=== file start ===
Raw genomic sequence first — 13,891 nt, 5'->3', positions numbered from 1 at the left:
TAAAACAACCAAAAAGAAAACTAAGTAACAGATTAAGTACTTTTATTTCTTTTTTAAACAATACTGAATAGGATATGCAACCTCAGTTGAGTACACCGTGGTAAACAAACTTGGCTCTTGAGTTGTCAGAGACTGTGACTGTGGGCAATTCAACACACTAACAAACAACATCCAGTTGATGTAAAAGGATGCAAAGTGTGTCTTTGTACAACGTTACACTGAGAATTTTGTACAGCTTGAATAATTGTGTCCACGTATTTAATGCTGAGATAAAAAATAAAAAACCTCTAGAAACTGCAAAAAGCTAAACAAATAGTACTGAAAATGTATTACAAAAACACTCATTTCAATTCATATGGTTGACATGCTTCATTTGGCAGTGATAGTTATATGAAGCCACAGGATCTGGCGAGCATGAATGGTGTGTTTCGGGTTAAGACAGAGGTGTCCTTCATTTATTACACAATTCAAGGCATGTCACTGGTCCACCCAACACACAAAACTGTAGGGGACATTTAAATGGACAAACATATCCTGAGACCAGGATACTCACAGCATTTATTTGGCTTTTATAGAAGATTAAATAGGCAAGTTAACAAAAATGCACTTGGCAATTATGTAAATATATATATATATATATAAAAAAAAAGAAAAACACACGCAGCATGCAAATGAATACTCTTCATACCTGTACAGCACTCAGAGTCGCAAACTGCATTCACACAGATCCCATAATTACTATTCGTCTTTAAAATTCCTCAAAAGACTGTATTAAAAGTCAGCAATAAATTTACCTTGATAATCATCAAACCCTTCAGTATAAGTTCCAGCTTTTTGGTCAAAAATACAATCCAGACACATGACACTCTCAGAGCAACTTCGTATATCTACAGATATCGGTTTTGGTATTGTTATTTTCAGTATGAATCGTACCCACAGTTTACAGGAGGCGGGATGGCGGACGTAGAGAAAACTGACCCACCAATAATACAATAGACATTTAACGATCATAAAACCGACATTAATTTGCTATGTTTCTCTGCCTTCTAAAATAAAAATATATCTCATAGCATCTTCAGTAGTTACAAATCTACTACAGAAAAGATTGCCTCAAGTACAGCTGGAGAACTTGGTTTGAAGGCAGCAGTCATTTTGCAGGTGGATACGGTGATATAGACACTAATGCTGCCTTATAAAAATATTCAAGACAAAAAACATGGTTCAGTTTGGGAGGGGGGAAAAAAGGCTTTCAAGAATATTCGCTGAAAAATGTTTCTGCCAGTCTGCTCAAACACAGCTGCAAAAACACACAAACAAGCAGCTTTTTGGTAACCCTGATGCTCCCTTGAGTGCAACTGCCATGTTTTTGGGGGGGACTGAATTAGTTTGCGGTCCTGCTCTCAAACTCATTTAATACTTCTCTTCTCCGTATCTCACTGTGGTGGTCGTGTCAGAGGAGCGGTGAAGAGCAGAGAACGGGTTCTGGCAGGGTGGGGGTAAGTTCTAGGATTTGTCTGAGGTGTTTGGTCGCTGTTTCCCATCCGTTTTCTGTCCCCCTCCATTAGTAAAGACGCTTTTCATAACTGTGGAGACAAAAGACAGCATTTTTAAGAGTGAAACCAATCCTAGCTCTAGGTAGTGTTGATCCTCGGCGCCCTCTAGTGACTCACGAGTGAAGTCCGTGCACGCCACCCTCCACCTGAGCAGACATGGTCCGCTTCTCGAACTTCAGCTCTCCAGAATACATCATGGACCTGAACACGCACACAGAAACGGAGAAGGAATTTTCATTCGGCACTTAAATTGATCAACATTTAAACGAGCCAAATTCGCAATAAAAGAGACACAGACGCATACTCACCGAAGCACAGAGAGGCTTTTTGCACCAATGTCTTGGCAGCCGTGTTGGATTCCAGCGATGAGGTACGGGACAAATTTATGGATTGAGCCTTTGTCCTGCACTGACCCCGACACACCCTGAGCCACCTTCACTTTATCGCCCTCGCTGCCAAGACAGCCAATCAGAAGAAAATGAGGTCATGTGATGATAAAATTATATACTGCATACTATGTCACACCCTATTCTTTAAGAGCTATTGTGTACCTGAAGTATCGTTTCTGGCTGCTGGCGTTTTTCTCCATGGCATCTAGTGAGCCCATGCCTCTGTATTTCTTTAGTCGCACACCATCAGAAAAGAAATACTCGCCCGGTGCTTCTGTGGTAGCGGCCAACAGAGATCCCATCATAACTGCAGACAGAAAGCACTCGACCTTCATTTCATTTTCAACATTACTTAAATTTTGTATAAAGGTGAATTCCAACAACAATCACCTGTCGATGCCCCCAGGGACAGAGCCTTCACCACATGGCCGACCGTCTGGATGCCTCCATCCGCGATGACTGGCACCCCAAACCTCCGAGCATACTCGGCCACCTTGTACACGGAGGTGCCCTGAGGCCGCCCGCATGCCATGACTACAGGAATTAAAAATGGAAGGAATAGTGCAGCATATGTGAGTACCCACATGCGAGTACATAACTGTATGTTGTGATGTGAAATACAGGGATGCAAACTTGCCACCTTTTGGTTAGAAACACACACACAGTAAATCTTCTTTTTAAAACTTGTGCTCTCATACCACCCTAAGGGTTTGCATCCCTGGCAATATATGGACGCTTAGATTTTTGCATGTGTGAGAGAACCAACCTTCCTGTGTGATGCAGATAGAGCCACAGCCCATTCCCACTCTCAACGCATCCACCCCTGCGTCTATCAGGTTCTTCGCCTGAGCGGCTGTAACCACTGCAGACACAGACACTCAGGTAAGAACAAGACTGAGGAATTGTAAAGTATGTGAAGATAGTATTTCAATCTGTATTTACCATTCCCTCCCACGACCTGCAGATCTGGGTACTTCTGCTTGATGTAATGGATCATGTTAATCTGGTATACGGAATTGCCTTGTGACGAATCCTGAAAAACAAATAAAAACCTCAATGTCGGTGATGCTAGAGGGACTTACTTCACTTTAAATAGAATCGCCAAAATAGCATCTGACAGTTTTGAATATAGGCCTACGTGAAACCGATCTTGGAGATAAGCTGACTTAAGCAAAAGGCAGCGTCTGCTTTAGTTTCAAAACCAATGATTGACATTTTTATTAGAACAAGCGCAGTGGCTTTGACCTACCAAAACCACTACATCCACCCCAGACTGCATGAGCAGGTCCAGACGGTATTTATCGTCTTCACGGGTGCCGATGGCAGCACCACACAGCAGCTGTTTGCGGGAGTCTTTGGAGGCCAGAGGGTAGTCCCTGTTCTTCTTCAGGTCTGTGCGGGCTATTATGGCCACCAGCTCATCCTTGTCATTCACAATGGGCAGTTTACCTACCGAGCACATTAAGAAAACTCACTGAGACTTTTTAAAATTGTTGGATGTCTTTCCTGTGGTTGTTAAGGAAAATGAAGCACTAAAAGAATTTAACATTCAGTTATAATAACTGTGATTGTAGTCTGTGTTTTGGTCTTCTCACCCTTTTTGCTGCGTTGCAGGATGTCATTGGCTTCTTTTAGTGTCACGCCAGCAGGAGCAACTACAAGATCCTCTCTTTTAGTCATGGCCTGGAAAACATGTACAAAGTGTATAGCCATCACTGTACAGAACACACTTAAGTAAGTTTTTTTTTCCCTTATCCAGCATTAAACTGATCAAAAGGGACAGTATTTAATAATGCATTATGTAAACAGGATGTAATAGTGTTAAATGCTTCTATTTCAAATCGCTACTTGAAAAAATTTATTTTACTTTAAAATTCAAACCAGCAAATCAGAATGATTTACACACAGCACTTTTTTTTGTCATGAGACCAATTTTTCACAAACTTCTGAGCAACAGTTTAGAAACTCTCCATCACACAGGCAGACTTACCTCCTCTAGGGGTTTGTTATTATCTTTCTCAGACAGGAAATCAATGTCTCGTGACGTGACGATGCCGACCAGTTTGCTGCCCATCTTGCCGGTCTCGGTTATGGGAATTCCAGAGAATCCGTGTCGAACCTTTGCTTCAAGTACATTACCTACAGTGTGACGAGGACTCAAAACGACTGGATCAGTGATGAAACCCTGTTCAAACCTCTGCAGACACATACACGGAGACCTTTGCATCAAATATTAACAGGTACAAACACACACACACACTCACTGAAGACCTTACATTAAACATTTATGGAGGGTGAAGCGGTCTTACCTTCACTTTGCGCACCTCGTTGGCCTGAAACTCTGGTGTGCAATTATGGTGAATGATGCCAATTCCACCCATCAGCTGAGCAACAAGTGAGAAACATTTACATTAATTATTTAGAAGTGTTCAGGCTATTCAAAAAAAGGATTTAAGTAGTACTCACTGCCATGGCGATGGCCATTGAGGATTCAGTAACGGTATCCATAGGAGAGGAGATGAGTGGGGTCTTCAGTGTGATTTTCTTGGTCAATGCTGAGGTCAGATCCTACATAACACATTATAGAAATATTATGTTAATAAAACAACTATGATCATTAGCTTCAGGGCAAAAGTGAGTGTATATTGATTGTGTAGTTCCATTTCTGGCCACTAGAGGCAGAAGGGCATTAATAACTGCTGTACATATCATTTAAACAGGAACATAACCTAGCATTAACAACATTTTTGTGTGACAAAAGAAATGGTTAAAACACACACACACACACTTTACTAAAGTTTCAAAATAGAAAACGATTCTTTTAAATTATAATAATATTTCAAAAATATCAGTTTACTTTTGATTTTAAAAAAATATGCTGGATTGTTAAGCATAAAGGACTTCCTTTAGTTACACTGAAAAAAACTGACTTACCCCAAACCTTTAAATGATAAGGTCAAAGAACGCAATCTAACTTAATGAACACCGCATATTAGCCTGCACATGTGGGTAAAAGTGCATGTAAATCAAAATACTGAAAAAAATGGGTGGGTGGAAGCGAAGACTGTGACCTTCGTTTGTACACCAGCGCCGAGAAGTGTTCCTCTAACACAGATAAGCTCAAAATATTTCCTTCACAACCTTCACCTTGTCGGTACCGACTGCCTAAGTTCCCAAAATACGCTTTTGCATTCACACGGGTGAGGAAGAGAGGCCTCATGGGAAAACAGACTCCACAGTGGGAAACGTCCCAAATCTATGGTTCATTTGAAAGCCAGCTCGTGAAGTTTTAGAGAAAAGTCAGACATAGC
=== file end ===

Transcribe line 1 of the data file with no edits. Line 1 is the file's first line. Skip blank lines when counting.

Raw genomic sequence first — 13,891 nt, 5'->3', positions numbered from 1 at the left: